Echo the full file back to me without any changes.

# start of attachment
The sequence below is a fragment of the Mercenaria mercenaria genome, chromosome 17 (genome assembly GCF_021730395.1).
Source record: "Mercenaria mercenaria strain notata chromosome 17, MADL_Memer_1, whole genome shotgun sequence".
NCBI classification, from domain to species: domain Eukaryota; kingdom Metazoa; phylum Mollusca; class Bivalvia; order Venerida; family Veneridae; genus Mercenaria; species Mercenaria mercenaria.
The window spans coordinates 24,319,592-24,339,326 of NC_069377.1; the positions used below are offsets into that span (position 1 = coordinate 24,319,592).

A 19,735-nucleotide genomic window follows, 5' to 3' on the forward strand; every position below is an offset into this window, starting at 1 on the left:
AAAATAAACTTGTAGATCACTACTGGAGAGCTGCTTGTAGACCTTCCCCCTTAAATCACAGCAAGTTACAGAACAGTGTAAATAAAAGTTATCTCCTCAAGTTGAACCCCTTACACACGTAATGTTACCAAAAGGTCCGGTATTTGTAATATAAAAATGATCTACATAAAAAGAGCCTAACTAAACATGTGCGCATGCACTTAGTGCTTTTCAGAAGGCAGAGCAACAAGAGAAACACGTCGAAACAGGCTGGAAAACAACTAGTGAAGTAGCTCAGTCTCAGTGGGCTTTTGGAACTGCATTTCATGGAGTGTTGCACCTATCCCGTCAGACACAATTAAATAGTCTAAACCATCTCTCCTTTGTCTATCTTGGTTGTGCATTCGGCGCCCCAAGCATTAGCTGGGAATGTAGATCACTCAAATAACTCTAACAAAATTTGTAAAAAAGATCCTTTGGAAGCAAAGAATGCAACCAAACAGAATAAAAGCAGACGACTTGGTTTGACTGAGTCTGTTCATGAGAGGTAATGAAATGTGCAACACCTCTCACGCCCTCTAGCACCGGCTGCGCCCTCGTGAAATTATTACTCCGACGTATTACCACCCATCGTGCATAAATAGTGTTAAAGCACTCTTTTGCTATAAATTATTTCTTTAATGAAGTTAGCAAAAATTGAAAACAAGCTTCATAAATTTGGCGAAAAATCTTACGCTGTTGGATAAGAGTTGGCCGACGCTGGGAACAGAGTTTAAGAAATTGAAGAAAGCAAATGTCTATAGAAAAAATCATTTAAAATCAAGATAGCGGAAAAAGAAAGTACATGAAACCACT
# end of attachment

The sequence below is a fragment of the Mercenaria mercenaria genome, chromosome 17 (genome assembly GCF_021730395.1).
Source record: "Mercenaria mercenaria strain notata chromosome 17, MADL_Memer_1, whole genome shotgun sequence".
NCBI classification, from domain to species: domain Eukaryota; kingdom Metazoa; phylum Mollusca; class Bivalvia; order Venerida; family Veneridae; genus Mercenaria; species Mercenaria mercenaria.
The window spans coordinates 24,319,592-24,339,326 of NC_069377.1; the positions used below are offsets into that span (position 1 = coordinate 24,319,592).

A 19,735-nucleotide genomic window follows, 5' to 3' on the forward strand; every position below is an offset into this window, starting at 1 on the left:
AAAATAAACTTGTAGATCACTACTGGAGAGCTGCTTGTAGACCTTCCCCCTTAAATCACAGCAAGTTACAGAACAGTGTAAATAAAAGTTATCTCCTCAAGTTGAACCCCTTACACACGTAATGTTACCAAAAGGTCCGGTATTTGTAATATAAAAATGATCTACATAAAAAGAGCCTAACTAAACATGTGCGCATGCACTTAGTGCTTTTCAGAAGGCAGAGCAACAAGAGAAACACGTCGAAACAGGCTGGAAAACAACTAGTGAAGTAGCTCAGTCTCAGTGGGCTTTTGGAACTGCATTTCATGGAGTGTTGCACCTATCCCGTCAGACACAATTAAATAGTCTAAACCATCTCTCCTTTGTCTATCTTGGTTGTGCATTCGGCGCCCCAAGCATTAGCTGGGAATGTAGATCACTCAAATAACTCTAACAAAATTTGTAAAAAAGATCCTTTGGAAGCAAAGAATGCAACCAAACAGAATAAAAGCAGACGACTTGGTTTGACTGAGTCTGTTCATGAGAGGTAATGAAATGTGCAACACCTCTCACGCCCTCTAGCACCGGCTGCGCCCTCGTGAAATTATTACTCCGACGTATTACCACCCATCGTGCATAAATAGTGTTAAAGCACTCTTTTGCTATAAATTATTTCTTTAATGAAGTTAGCAAAAATTGAAAACAAGCTTCATAAATTTGGCGAAAAATCTTACGCTGTTGGATAAGAGTTGGCCGACGCTGGGAACAGAGTTTAAGAAATTGAAGAAAGCAAATGTCTATAGAAAAAATCATTTAAAATCAAGATAGCGGAAAAAGAAAGTACATGAAACCACT